You do, okay.

12:40 p.m.

Executive Director, Sierra Club of Canada

Dr. John Bennett

You could put regulations in place on how you approach that. I'm sure that assessment did not have a full-panel hearing and it did not take five years.

12:40 p.m.

Conservative

Stephen Woodworth Conservative Kitchener Centre, ON

No. In fact, 99% of the environmental assessments, as I understand it, are done by screenings.

12:40 p.m.

Executive Director, Sierra Club of Canada

Dr. John Bennett

Absolutely.

12:40 p.m.

Conservative

Stephen Woodworth Conservative Kitchener Centre, ON

Nonetheless, it's still more than just permitting and perhaps using resources that might be better employed elsewhere. But I understand your position on the subject.

I did have another question for—

12:40 p.m.

Conservative

The Chair Conservative Mark Warawa

Your time is up, Mr. Woodworth. It goes very quickly.

Ms. Duncan, you have five minutes. Welcome back.

November 1st, 2011 / 12:40 p.m.

Liberal

Kirsty Duncan Liberal Etobicoke North, ON

Thank you, Mr. Chair.

Thank you all so much for coming. We really appreciate your time, your effort, and your testimony.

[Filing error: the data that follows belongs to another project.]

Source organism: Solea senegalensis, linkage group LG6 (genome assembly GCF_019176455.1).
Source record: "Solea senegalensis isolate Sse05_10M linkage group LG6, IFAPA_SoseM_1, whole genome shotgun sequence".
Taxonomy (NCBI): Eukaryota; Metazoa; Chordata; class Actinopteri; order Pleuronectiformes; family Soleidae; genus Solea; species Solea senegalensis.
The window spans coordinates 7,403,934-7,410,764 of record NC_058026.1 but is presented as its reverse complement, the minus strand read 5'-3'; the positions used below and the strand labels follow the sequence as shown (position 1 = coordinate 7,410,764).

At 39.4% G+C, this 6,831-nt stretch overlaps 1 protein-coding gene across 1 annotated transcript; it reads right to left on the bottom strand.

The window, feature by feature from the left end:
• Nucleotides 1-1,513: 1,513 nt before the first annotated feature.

The 2010 changes to CEAA gave the minister the power to limit the scope of a project defined by a proponent that is subject to an environmental assessment. During the testimony, we heard the agency state that the minister has not yet used this power.

Mr. Bennett, I'm wondering about your opinion of this change.

12:40 p.m.

Executive Director, Sierra Club of Canada

Dr. John Bennett

I don't think that stage is the time for a political decision. The public should have a chance to have some input and reaction to a project before the minister decides not to have a hearing or that it's going to be divided into pieces.

That's an unnecessary power that I think the minister should not have, nor exercise.

12:40 p.m.

Liberal

Kirsty Duncan Liberal Etobicoke North, ON

Who should make scoping decisions under CEAA? I'll ask you that question.